If we look at the cash from customers as a source of of revenue then inventory turnover is important. The faster the inventory turnover the more money the supermarkets get in before they have to pay their suppliers.There are various numbers available for supermarket inventory turnover rates. The Inland Revenue Department of New Zealand reports median turnover of 14 times with a range of 10-19 for large supermarkets and grocery stores). The ratio of sales to inventory in the Woolworths annual reports 2011-2015 vary from 12.46 to 14.81 although these are affected by their non supermarket sales. Because this is not an investment analysis I think that it is safe to assume that the inventory turnover for Woolworths and Coles supermarket business would be at the higher level of the IRD estimates. If we use 16 x turnover that is equal to turning over inventory every 22.8 days. If the average payment terms to suppliers is 90 days (personal experience) that means that on average the supermarkets have customer cash for 67 days before they have to pay suppliers. With daily sales of  Australian Food and Liquor of $115.4m that is a whole lot of cash in the bank. Of course lower interest rates will have damaged the revenue the supermarkets receive form having that cash on hand.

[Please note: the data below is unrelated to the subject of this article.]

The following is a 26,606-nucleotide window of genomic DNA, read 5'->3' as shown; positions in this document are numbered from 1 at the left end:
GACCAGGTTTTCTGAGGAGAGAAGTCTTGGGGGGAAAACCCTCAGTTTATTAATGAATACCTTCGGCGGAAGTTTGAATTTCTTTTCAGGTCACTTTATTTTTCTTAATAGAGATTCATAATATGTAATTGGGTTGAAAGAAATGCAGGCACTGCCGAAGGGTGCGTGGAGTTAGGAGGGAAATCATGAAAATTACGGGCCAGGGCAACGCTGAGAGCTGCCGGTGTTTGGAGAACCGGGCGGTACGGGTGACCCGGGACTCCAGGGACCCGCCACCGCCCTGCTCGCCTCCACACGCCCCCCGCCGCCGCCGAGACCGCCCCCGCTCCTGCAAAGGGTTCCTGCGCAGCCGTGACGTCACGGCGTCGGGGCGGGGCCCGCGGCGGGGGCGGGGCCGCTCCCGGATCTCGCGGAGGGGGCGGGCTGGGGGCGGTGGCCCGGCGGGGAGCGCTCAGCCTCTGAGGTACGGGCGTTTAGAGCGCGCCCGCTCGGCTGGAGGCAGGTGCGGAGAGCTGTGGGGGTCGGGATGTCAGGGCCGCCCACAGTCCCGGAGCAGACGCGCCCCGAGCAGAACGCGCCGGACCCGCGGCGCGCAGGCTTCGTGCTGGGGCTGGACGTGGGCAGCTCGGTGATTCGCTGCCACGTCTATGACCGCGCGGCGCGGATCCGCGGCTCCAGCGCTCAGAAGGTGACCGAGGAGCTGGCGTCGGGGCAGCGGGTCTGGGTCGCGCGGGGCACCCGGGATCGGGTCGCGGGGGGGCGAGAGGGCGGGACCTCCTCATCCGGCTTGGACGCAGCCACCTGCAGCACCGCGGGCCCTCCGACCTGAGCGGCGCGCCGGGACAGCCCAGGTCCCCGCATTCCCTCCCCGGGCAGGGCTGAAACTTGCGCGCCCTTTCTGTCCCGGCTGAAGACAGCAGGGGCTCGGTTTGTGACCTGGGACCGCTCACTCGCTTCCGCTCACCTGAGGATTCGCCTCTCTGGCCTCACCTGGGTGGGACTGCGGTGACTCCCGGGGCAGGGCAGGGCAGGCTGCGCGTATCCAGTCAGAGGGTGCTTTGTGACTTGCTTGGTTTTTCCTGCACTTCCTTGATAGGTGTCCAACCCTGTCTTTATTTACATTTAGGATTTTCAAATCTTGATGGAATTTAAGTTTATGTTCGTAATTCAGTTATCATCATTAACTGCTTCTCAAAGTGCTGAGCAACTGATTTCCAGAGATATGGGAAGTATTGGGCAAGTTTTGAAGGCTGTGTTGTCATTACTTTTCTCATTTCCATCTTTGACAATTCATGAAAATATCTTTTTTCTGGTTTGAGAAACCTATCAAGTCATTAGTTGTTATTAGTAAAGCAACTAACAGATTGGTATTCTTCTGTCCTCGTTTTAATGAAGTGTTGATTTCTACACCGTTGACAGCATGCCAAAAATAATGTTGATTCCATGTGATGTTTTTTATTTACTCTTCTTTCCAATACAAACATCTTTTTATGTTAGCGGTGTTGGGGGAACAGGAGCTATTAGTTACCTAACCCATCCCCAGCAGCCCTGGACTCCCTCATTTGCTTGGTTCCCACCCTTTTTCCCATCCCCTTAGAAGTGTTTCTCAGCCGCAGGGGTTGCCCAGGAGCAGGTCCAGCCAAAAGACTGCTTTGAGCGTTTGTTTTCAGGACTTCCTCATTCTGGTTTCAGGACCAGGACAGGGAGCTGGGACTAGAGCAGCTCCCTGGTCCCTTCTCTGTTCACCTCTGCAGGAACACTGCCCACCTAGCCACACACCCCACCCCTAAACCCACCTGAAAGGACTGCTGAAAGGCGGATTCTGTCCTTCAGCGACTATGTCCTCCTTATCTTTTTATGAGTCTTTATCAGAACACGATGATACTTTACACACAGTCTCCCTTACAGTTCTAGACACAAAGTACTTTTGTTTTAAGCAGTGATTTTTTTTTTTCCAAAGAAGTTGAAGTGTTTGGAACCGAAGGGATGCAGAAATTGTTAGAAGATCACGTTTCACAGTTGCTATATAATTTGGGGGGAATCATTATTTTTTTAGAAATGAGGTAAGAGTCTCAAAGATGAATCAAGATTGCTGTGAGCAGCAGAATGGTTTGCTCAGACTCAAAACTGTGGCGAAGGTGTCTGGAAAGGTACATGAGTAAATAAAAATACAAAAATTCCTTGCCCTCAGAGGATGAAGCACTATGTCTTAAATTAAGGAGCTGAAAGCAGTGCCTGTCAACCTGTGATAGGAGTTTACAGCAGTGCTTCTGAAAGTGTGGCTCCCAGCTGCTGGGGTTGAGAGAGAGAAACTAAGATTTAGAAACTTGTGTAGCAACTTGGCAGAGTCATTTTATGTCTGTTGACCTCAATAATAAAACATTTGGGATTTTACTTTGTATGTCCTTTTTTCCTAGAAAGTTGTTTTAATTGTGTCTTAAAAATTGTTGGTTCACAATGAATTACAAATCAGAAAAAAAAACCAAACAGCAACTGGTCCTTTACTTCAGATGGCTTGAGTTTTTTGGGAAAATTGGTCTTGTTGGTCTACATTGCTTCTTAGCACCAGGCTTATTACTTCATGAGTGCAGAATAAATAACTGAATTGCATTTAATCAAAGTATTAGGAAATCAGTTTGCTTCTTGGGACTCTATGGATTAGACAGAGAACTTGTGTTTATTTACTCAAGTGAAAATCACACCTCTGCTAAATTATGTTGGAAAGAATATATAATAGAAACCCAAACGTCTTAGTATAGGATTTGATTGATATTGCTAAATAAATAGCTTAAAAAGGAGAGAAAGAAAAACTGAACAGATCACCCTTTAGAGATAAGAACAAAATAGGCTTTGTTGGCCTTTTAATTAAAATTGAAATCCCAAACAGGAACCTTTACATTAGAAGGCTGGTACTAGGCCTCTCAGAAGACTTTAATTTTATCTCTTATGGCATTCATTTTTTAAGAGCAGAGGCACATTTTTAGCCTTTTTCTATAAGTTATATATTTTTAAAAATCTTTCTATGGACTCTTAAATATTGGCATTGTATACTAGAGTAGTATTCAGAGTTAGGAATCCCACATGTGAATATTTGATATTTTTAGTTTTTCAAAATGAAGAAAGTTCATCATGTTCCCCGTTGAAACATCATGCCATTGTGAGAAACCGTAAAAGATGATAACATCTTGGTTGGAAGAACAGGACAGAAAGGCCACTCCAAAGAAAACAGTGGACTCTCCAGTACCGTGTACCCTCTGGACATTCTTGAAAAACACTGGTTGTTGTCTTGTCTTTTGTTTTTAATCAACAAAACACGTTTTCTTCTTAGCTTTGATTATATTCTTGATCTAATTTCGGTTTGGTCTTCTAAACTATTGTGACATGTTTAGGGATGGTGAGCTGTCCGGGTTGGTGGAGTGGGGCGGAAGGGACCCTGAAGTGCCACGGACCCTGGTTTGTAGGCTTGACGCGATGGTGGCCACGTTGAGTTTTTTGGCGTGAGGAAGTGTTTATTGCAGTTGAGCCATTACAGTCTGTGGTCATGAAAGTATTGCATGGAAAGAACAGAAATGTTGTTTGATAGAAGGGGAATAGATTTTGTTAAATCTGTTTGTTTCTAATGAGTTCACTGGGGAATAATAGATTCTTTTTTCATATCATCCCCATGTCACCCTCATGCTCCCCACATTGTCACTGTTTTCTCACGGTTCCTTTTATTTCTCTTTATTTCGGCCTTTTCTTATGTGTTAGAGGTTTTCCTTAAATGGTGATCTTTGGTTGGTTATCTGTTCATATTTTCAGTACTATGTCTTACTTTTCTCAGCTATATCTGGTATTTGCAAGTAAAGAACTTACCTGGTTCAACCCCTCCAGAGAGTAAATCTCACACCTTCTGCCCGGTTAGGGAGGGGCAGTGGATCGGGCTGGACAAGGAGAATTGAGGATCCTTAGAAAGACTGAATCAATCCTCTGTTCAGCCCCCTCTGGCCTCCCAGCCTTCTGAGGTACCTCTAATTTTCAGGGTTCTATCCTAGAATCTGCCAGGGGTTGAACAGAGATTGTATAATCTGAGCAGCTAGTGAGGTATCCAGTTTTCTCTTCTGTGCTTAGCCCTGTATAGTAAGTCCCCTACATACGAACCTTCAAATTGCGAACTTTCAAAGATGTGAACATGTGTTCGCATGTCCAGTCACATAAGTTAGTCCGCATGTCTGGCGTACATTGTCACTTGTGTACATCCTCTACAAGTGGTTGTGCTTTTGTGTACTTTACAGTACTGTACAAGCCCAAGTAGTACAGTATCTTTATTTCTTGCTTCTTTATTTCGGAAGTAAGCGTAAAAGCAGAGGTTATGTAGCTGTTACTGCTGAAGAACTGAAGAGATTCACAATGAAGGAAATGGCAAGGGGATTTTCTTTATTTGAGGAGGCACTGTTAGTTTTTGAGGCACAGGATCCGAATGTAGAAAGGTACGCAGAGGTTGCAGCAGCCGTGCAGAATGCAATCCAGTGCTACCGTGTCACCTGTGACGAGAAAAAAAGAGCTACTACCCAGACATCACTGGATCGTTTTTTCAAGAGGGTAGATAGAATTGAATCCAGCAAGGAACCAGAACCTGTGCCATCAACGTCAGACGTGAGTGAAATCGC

When we look at paying for products to be on shelves and supplier rebates it was reported in The economist last year that In Australia supplier rebates had boosted margins for the major supermarkets by 2.5% point to 5.7% over the past five years (Buying up the shelves)

The other part of the business model puzzle is that the supermarket business is generally a low margin business once all costs are taken into account, although margins in the Australian market have been higher than the rest of the developed world. The Woolworths five year financial summary  to 2015 shows that margins for the Australian Food, Liquor and Petrol operations have been between 6.63% and 7.20% before interest and tax. While this is generally a low margin for businesses it is 30-42% higher than the margins in the Woolworths New Zealand supermarkets in the same report.The margin before interest and tax for 2016 fell dramatically to 4.43% as Woolworths lowered prices to compete with Coles and Aldi. The margins before interest and tax for Coles supermarkets in 2016 and 2015 were 4.73% and 4.67% respectively ( http://www.wesfarmers.com.au/docs/default-source/Quick-guides/2016-full-year-results-shareholder-quick-guide.pdf?sfvrsn=2).